Why do we follow main comments feed instead of separate comment feeds for each blog post that belongs to the course? This is a good question. By following separate feeds we would not aggregate comments that are not related with the course. The downside of this approach is the increasing number of feeds that we have to follow. In a typical course every participant will make 10…15 blog posts. A possible solution is to aggregate comments for older blog posts less often.

How well does EduFeedr scale for large courses? Our current courses have a moderate number of participants (max: 32, total: 152). We have also tested with data from a course with 70 blogs. I would say that current user interface solutions (for example progress diagram) would become a limiting factor sooner than the performance of the system. However, not all people who sign up for massive open online courses are using a blog. For example on PLENK 2010 there are about 1200 participants and 200+ blogs.

Is it possible to install your own instance of EduFeedr? Yes, of course. You can download the source code from the development site. However, the installation procedure is not really straightforward. In addition to EduFeedr you have to set up EduSuckr web service that is actually aggregating the blogs. We would be very happy, if you would use EduFeedr on edufeedr.net. Then we have a better overview of ongoing courses and can identify problems more easily.

EduFeedr could aggregate information about open courses from other EduFeedr instances. This is a great idea! Thanks! However, I’m afraid that it will take time until we get that far.

Why we don’t host EduFeedr development site on some open community such as GitHub? This is a good suggestion. Currently we are using our own Trac and SVN that are connected with user accounts in our department. Therefore it is not easy to involve other interested people to the project. I will discuss this with our developers.

Why are we planning to evaluate the usability with think aloud testing? I do not have a comprehensive experience in think aloud testing but in few cases this method has worked well for us. We give a rather open task for the test users and use Silverback to record the sessions.

We should try to differentiate between the usability and usefulness when doing the evaluation. This is a good comment. I will take it into account.

On the development side it has been quiet in recent weeks. We released a bug fix release two weeks ago and now the developers are busy with another project. I hope to release EduFeedr 0.6 before the Christmas. This release should have a new method for connecting blog posts with the assignments and comments with the authors. Also we are planning to have participant profiles that contain all the blog posts and comments written by the person.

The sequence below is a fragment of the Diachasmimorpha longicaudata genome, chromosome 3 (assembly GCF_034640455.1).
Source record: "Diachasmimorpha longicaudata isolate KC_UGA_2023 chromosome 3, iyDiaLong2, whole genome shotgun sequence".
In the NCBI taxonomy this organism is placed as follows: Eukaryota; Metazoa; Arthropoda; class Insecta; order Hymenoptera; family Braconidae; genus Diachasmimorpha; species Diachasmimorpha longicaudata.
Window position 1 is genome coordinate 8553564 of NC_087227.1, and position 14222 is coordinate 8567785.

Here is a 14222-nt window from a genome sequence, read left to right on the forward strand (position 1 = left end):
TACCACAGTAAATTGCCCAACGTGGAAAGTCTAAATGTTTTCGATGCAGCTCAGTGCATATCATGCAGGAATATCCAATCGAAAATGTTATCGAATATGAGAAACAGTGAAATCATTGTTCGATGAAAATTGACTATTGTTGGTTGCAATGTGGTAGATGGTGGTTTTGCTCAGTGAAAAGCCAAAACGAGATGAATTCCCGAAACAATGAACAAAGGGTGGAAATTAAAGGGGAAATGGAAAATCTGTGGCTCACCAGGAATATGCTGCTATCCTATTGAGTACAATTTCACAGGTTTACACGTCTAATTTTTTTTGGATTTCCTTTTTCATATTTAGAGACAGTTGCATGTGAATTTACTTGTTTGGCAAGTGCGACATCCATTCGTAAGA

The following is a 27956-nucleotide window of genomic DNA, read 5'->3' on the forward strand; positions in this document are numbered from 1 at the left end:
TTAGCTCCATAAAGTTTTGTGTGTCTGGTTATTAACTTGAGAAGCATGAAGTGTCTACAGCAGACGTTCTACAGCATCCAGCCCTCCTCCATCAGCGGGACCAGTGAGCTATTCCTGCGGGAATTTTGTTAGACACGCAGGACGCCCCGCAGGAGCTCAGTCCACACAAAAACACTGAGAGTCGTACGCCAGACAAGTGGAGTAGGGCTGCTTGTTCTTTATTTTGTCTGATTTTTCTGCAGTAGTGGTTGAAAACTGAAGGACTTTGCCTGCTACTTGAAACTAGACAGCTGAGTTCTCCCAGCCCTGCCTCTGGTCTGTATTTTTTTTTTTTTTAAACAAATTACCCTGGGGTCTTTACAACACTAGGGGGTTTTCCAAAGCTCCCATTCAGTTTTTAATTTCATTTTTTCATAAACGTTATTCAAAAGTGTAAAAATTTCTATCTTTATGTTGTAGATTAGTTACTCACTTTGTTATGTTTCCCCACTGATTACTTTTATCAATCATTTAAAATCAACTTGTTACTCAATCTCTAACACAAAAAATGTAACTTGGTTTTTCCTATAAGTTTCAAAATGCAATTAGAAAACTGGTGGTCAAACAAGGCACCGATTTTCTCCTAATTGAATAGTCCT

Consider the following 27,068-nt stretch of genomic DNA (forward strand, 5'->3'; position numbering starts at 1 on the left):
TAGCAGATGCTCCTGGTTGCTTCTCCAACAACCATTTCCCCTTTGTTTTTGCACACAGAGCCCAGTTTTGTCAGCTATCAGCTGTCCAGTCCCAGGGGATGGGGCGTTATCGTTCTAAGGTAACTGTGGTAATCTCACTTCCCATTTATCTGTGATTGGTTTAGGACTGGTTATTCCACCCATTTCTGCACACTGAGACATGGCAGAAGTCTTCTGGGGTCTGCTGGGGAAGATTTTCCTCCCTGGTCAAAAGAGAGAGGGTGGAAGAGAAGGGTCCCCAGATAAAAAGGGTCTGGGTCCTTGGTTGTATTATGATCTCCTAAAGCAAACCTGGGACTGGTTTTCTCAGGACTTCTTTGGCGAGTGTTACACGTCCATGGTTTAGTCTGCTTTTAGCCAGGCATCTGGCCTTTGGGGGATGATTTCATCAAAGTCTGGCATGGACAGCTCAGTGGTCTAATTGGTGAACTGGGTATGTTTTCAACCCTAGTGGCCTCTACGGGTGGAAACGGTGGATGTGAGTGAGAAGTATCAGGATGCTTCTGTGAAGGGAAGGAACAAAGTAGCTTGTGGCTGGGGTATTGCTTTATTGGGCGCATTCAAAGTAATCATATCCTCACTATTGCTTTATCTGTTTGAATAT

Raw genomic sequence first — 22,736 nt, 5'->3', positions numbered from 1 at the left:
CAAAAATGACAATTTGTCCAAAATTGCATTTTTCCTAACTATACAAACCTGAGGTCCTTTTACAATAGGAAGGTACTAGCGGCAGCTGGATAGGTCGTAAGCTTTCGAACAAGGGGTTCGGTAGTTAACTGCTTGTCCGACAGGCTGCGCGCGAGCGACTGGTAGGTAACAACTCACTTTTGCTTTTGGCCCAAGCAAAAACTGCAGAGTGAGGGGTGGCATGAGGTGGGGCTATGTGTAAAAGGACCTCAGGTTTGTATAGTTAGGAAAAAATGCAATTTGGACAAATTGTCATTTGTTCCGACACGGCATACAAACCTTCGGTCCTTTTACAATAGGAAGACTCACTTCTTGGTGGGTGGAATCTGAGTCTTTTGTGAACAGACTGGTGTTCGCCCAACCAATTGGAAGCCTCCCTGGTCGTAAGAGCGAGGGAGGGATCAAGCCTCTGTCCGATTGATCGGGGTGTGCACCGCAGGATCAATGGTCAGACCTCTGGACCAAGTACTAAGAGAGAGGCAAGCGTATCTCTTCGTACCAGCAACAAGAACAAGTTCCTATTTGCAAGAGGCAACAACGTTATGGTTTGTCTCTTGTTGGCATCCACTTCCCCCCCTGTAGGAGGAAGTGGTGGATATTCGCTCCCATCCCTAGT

(Originally posted at hanspoldoja.net)

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EduFeedr – experience from first two weeks

It is now two weeks since we launced EduFeedr public beta site at www.edufeedr.net. During that time my colleagues have started four courses in EduFeedr. First two are master level courses, the third one is for first year BA students and the last one is an inservice teacher training:

The basic functionality of setting up a course and enrolling to the course is working fine. The facilitator must copy the blogroll code manually to the text widget in the course blog. In my courses I have updated the blogroll once a day if there are some new participants.

Since the participants do not have user accounts in EduFeedr they cannot change their details after enrolling to the course. Our reason behind this decision was to keep the system simple by having less users with accounts. We assumed that the minimal data that is asked during the enrollment (name, e-mail, blog address) does not change during the course. However, we have noticed that in few cases people have enrolled to the course twice to change their blog address. In that case the facilitator should remove one of the entries.

First weeks of testing have pointed out one important limitation. Currently it is not possible to aggregate blog posts only from a certain category (WordPress) or label (Blogger). Our first blog-based courses were inservice teacher trainings. For most of the participants in these courses created a new blog. However, with master students it is common that they will use one blog as their learning diary and have a separate category for each course. We hope to remove this limitation in version 0.6. So far the facilitator can hide posts from other courses manually.

Course feed page is quite useful for following all the blogs and discussions. However, for large courses it is not enough to display only 10 recent blog posts and comments. The facilitator should have an option to specify the number of blog posts and comments that are displayed. In the current version all pingbacks are also displayed in the comments column. In some of the courses there are actually more pingbacks than real comments, because we ask our participants to link to the weekly assignment in the course blog when they are posting their response. The facilitator can hide these pingbacks manually.

It is still to early to demonstrate good examples of progress chart and social network diagram, but the testing has indicated a few defects and limitations with these two visualizations.

This coming week we will be presenting EduFeedr in the MUPPLE workshop at the EC-TEL 2010 conference. After that we are planning to release version 0.5.1 with some fixes to small defects and user interface design issues. The next major release 0.6 requires more work and we are not sure when it will be ready. If everything goes fine we might release it before the Open Education Conference.

(Originally posted at hanspoldoja.net)